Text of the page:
A thrilling finish caps off an eventful 2018 IORMC Team competition!Read More
Qualification for the USA team for the IORMC is completed! See who will represent the USA this year!Read More
Information and registration for the 2018 IORMC qualifiers for US and Canada!Read More
The World Riichi Championship begins its ramp up to 2020 with the announcement of their location!Read More
Day 1 results of the Rochester Reach Open, currently under way in Rochester, NY, shows a close lead by George Liu-Krason.
Late winter snowstorms striking the northeast have not stopped the 28 U.S. and Canadian players from assembling at the Rochester Institute of Technology for this two day, 8-hanchan event. The closing of the first day found the top ranks dominated by east coast players - George Liu-Krason (MA) - 1st, Bruce Bland (NY) - 2nd, Arthur McAnally (MD) - 3rd, and Michael McLeod (NY).
Saturday's competition was punctuated by a sainbaiman as well as two lucky rinshan wins in the same hanchan. We will be posting full results later today following the conclusion of the event!
Rochester Riichi Open 2018
March 3-4, 2018 // Rochester, NY
- Final Table
1. Arthur McAnally +96.0 2. Bruce Bland +73.45 3. Loic Roberge +20.2 4. Shan Kuang -0.2
- Top 8
5. George Liu-Krason +55.2 6. Chris Letourneau +48.55 7. Alex Ng +8.6 8. Michael McLeod -15.4
- Rest of Standings
9. Daniel Moreno +113.0 10. Steve Smith +54.0 11. William Lou +46.15 12. Aaron Ebejer +12.65 13. Gabriel Ocasio +11.8 14. Henry Chen +11.2 15. Patrick Garrity +10.2 16. Ty Kennedy +5.35 17. Mike Lee -0.4 18. Cassandra McClure -2.15 19. Stanley Louie -10.0 20. Derek Purpura -30.7 21. Gaetano Loweecy -34.7 22. Christopher Omahen -35.4 23. Noah Bock -38.5 24. Valliappa Chockalingam -57.5 25. Jaben McCormack -64.25 26. Alexandre Boily -79.85 27. Justin Dilgard -93.8 28. Forrest Shooster -118.0
Results and links to replays can be found here.
Heading into the individual tournament, we had 2 representatives in the top 16 - one each from Canada and the United States. Before things started, there was a bit of a hiccup as the 7th place player from Japan was actually a no-show. While a staff member was put in to replace the missing player going forward the players just missing will probably be asked to be subs in case something similar happens.
To the quarterfinals though and the USA representative xGeo (George Liu-Krason) was basically involved in a 3-way beatdown of the 16th place participant cutieboy (Woo-Jin Choi - KOR). George was holding onto the lead, but in the final 2 hands he wound up paying in, including an unfortunate riichi then paying in on his next draw to finish outside the top 2.
For Canada's Khold (Simon Chen), it was a successful, but perhaps bizarre game. He led wire to wire, won just 3 hands, all of them were by tsumo's, and most bizarre of all - all were either via haitei ryaoue, or in the case of all last - a penultimate tille tsumo-haitei-chitoitsu.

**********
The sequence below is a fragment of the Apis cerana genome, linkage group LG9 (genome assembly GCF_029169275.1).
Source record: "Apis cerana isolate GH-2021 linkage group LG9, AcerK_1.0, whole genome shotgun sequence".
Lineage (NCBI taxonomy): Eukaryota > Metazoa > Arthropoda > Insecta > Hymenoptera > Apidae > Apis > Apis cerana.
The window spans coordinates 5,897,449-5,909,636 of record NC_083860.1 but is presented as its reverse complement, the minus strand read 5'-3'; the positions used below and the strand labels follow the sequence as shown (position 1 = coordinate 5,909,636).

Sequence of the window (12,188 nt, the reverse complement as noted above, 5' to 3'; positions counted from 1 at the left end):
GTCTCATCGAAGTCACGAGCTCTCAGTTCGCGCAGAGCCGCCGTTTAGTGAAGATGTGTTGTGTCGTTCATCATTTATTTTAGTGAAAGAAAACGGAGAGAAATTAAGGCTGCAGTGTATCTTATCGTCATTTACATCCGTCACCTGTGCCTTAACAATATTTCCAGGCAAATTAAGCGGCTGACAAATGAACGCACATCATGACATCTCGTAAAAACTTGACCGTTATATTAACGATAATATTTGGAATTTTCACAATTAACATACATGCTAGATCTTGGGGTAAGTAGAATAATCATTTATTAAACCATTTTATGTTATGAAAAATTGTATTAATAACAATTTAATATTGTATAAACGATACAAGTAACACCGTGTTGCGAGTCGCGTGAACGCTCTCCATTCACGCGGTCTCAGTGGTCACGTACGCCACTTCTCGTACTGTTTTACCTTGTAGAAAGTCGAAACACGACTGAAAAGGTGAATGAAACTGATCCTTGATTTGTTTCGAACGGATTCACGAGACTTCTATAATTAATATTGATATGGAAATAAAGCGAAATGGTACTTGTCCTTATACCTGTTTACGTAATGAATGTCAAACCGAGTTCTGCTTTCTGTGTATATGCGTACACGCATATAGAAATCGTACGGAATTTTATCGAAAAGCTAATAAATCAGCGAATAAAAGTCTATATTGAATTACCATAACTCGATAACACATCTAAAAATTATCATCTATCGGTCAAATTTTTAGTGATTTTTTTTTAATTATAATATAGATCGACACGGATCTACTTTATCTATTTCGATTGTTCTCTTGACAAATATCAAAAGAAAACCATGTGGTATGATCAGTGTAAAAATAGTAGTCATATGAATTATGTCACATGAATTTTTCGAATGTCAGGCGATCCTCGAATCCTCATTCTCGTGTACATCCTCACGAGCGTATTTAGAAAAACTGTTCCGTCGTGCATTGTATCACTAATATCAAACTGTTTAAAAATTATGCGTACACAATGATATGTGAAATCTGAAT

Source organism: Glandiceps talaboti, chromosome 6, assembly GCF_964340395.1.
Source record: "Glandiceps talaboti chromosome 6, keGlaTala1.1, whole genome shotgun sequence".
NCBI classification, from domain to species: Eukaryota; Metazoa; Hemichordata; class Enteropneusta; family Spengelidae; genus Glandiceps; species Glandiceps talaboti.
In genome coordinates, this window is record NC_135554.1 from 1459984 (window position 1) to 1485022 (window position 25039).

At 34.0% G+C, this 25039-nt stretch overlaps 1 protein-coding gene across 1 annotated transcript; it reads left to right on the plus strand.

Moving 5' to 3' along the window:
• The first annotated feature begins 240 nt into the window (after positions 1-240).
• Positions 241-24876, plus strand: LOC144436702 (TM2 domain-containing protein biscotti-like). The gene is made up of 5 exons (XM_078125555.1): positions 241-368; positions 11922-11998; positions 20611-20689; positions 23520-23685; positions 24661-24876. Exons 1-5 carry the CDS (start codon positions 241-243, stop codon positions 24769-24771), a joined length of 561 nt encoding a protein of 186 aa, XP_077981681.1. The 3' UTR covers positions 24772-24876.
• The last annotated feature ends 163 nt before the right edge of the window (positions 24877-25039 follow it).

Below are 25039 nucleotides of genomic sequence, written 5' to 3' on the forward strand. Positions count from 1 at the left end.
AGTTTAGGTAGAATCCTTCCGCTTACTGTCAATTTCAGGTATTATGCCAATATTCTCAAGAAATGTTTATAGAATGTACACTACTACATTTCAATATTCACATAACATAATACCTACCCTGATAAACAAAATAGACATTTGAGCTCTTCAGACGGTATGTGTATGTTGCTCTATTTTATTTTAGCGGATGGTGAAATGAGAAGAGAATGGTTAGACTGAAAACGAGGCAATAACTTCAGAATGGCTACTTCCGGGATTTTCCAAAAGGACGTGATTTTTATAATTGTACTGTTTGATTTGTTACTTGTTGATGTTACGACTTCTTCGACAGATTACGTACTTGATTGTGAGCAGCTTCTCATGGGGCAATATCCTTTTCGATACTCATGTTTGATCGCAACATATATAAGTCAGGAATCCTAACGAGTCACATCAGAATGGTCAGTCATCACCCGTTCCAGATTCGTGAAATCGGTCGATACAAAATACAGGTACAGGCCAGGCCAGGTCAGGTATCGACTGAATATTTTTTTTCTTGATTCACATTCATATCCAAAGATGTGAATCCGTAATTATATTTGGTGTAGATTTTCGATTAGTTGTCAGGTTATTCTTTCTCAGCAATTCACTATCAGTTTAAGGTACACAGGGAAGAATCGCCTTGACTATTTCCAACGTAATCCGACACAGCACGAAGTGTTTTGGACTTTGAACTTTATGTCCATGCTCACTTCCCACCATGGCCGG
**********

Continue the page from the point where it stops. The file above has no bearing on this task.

That earned him a 1st and into the semfinals, but it was not as easy. In fact, heading into S2 he was yakitori and 18700 points from 2nd place. But after a ryuukoku, Simon is able to draw the right side of his 2 sided wait for sanshouku for an oya-mangan He'd close out the game with another win, securing his 2nd place finish and a spot in the final table.
If the finals were one hanchan only, Simon would have won the title. 4 hands went for mangan and three of those belonged to him, giving him a 51.7 score and a 35 point lead over 2nd. However, the finals were an aggregate of 2 hanchan - though all he'd have to do avoid is a last place finish and he would probably secure the title.
Unfortunately for him, he never got any traction in the 2nd hanchan. In E1-1, soraru (Lulu Zhou - CHN) would tsumo a haneman while Simon was oya. And in S-1, Karlocia (Karolina Trepinska - FRA) would tsumo an oya-baiman. As a result of that, Simon could not avoid finishing in last, and in fact the order of the first hanchan was reversed in the 2nd. But due to Simon's loss being greater, he fell from 1st to a tie for 3rd as soraru would combine her 2nd and 3rd place finishes to win by 0.4 points.
While certainly it is not the result either player wanted, it was still very impressive that we had 2 players competing here earlier today. Congratulations to our participants and we'll look to build for next year!
Final team results can be found here.
The 2017 IORMC Team competition has come and gone and while neither the USA or Canada disgraced at the table, it should be said that both countries struggled to hang in there the entire tournament. I won't go through the games because the records are out there since I'm sure there will be those who can parse the game better than I (I'll have the game links on the spreadsheet though), but I can at least give my perspective (for what brain activity I could have at 3 in the morning).
In fact, the USA was about to go really negative until Yukitora (Kinyan L.) on all last ended up with a riichi-ippatsu-tsumo-tanyao-sanankou-dora 5 for 11 han for a sayonara gyakuten (walk-off) win. That helped the USA go from 0-1-1-2 to 1-1-1-1 and finished the opening round around 0 at (4.4). Same went for Canada who went 1-1-1-1 and was at (1.1).
The idea that it was perhaps jitters or getting used to the dynamic seemed to not pan out in the 2nd round. There was no lifeline this time for the USA, though xGeo banked his first 1st place to help minimize the damage. Canada treaded water again with another 1-1-1-1 finish, but registered a slightly more negative score.